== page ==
The Securities and Exchange Board of India (Sebi) is planning action against United Breweries (UB) for failing to comply with the order barring Vijay Mallya, still chairman of the latter, from holding any key positions in listed companies.
Sources say there could be strictures against UB under Clause 49 of the listing agreement, which allows suspension of trading and a monetary penalty. The role of independent directors (IDs) has also come under the scanner.
Earlier this year, the markets regulator had barred Mallya from any board position or acting as a key managerial person in listed entities. And, from accessing the securities market, citing allegations of fund diversion of Rs 1,880 crore from United Spirits (USL).
UB is now 43 per cent owned by Heineken and 30 per cent by Mallya and his holding companies. In February this year, when the BSE exchange asked for the status of compliance with the Sebi order, UB said it had urged Mallya to step down as chairman. Mallya had refused to do so and challenged the order at the Securities Appellate Tribunal (SAT).
Mallya had cited agreement he had with Heineken, that he'd be chairman and his son would succeed him. SAT is to hear the matter on Friday.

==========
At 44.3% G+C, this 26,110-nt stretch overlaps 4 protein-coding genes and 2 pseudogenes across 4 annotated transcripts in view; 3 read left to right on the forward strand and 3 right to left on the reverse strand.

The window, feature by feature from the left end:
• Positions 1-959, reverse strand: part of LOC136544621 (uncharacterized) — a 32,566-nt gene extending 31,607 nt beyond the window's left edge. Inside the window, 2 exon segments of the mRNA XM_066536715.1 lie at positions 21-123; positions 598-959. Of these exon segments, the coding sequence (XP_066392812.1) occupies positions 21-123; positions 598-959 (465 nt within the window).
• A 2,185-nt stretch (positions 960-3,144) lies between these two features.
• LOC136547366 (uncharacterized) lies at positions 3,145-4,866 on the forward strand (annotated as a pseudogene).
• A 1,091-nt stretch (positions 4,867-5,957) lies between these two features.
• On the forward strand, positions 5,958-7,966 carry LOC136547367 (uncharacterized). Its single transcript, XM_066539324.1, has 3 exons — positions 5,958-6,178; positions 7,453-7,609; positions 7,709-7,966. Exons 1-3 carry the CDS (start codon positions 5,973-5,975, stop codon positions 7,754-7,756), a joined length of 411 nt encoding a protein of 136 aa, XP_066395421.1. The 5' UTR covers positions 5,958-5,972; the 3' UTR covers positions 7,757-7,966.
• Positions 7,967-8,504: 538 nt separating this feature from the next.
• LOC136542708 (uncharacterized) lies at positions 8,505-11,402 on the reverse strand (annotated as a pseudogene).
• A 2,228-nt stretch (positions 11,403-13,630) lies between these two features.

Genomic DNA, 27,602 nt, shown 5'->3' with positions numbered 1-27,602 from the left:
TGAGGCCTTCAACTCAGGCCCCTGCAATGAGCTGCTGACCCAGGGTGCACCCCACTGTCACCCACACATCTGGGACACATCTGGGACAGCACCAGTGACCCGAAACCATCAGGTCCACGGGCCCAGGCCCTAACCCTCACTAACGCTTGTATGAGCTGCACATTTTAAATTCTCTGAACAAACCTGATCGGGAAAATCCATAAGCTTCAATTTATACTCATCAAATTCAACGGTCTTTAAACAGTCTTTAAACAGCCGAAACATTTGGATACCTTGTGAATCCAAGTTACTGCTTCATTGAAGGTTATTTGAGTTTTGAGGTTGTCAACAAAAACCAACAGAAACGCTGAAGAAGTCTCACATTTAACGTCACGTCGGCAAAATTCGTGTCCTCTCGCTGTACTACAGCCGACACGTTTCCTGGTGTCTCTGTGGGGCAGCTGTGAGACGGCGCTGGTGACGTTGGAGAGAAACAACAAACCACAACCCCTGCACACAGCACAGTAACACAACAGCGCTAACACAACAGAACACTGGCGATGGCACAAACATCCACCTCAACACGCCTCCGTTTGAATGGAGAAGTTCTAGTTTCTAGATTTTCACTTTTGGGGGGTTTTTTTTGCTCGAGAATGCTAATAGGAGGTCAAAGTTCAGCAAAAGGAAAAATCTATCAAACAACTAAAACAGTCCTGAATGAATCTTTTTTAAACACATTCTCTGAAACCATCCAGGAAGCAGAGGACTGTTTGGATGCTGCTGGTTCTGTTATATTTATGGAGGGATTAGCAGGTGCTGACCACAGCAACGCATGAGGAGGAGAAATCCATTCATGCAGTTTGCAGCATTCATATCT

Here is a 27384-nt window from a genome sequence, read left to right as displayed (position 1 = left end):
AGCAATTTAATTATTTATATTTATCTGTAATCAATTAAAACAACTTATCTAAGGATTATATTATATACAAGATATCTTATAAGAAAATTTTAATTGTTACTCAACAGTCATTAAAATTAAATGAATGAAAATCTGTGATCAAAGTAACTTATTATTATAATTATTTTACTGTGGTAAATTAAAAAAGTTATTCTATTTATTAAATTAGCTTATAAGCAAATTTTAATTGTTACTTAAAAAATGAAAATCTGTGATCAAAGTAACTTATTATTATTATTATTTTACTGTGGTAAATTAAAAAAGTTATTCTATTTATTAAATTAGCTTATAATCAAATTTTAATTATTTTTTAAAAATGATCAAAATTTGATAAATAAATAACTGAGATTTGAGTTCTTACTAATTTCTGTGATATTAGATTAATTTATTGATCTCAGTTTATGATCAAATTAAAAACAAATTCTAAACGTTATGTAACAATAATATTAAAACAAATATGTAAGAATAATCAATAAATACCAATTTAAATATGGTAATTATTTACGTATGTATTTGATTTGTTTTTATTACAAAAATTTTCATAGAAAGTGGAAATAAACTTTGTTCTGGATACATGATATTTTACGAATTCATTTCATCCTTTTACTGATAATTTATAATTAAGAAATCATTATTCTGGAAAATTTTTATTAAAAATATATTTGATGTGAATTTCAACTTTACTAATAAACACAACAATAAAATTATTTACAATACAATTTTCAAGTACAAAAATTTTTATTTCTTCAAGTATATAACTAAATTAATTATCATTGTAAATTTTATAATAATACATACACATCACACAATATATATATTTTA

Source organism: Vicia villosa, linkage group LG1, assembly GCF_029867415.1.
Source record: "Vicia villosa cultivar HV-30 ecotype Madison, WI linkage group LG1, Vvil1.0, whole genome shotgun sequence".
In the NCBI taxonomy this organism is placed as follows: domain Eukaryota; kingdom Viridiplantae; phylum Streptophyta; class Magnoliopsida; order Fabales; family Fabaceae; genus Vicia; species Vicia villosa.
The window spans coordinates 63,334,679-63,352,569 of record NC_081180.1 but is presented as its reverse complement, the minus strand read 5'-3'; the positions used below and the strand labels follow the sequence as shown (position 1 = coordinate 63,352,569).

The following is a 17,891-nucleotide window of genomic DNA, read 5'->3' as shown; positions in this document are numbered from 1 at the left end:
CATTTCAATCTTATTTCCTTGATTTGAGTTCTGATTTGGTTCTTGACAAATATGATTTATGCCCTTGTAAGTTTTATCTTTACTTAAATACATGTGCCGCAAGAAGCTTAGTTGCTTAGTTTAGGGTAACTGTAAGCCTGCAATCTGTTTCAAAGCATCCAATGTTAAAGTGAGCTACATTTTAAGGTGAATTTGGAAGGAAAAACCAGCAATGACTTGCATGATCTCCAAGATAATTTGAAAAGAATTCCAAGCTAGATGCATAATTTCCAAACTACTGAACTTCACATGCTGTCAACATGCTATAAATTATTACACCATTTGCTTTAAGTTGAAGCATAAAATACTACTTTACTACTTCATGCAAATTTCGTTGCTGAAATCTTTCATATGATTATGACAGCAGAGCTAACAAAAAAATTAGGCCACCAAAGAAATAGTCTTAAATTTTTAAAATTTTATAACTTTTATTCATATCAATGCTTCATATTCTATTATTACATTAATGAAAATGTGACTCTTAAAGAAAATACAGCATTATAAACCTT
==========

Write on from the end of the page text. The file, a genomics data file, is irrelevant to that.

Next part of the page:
"It is a clear violation of corporate governance norms. An explanation has been sought from the company's board members," said a Sebi official.
This also puts a question mark on the role of IDs on the board, for not having intervened, hinted Sebi chief Ajay Tyagi on Wednesday. "We are conscious that the role of IDs in such cases is important," he'd said at a press conference. "We will wait for the corporate governance committee's recommendation and proceed accordingly."
Sebi is said to have also written to the Union ministry of corporate affairs on this. An e-mail and text message sent to the UB spokesperson remains unanswered.
This is the second time when Mallya is being made to step down by a listed company. In 2015, when he was chairman of USL, by then controlled by Diageo, his resignation was demanded over several financial irregularities. Mallya had refused to quit and Diageo agreed on $75-million (Rs 515 crore) as severance pay over the next four years. Later, Sebi directed Diageo to make an additional payment to minority shareholders, as the Diageo open offer price for their shares did not include the bank guarantee provided to Mallya.
Currently, in the UK, Mallya owes Rs 6,963 crore to a group of lenders led by State Bank of India, for loans taken to run his grounded Kingfisher Airlines. Investigative agencies are probing Mallya and associated entities and seeking his extradition. The matter is pending before a UK court.